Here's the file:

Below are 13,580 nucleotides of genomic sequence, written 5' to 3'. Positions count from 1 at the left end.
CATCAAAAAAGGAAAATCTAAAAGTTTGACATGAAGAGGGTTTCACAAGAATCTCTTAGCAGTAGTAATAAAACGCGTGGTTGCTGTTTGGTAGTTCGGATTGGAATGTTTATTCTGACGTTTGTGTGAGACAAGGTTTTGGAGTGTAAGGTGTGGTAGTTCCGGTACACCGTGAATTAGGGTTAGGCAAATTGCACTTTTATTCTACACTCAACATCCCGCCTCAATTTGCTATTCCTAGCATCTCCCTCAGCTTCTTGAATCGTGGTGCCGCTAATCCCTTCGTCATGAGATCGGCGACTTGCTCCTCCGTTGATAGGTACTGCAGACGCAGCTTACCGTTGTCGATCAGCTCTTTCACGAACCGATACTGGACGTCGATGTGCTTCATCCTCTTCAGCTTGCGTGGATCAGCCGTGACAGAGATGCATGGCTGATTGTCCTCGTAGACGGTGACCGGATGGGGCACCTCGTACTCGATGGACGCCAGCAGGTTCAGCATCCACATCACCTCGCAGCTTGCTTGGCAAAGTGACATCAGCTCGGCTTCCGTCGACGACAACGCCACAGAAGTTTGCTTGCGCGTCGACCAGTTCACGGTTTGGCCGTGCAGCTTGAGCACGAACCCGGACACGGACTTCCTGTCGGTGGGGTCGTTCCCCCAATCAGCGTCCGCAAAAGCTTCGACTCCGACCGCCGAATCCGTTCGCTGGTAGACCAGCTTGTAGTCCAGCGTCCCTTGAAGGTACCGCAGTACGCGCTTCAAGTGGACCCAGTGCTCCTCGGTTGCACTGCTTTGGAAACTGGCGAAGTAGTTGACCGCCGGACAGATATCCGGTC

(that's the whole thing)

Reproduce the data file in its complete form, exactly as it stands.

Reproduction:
Below are 13,580 nucleotides of genomic sequence, written 5' to 3'. Positions count from 1 at the left end.
CATCAAAAAAGGAAAATCTAAAAGTTTGACATGAAGAGGGTTTCACAAGAATCTCTTAGCAGTAGTAATAAAACGCGTGGTTGCTGTTTGGTAGTTCGGATTGGAATGTTTATTCTGACGTTTGTGTGAGACAAGGTTTTGGAGTGTAAGGTGTGGTAGTTCCGGTACACCGTGAATTAGGGTTAGGCAAATTGCACTTTTATTCTACACTCAACATCCCGCCTCAATTTGCTATTCCTAGCATCTCCCTCAGCTTCTTGAATCGTGGTGCCGCTAATCCCTTCGTCATGAGATCGGCGACTTGCTCCTCCGTTGATAGGTACTGCAGACGCAGCTTACCGTTGTCGATCAGCTCTTTCACGAACCGATACTGGACGTCGATGTGCTTCATCCTCTTCAGCTTGCGTGGATCAGCCGTGACAGAGATGCATGGCTGATTGTCCTCGTAGACGGTGACCGGATGGGGCACCTCGTACTCGATGGACGCCAGCAGGTTCAGCATCCACATCACCTCGCAGCTTGCTTGGCAAAGTGACATCAGCTCGGCTTCCGTCGACGACAACGCCACAGAAGTTTGCTTGCGCGTCGACCAGTTCACGGTTTGGCCGTGCAGCTTGAGCACGAACCCGGACACGGACTTCCTGTCGGTGGGGTCGTTCCCCCAATCAGCGTCCGCAAAAGCTTCGACTCCGACCGCCGAATCCGTTCGCTGGTAGACCAGCTTGTAGTCCAGCGTCCCTTGAAGGTACCGCAGTACGCGCTTCAAGTGGACCCAGTGCTCCTCGGTTGCACTGCTTTGGAAACTGGCGAAGTAGTTGACCGCCGGACAGATATCCGGTC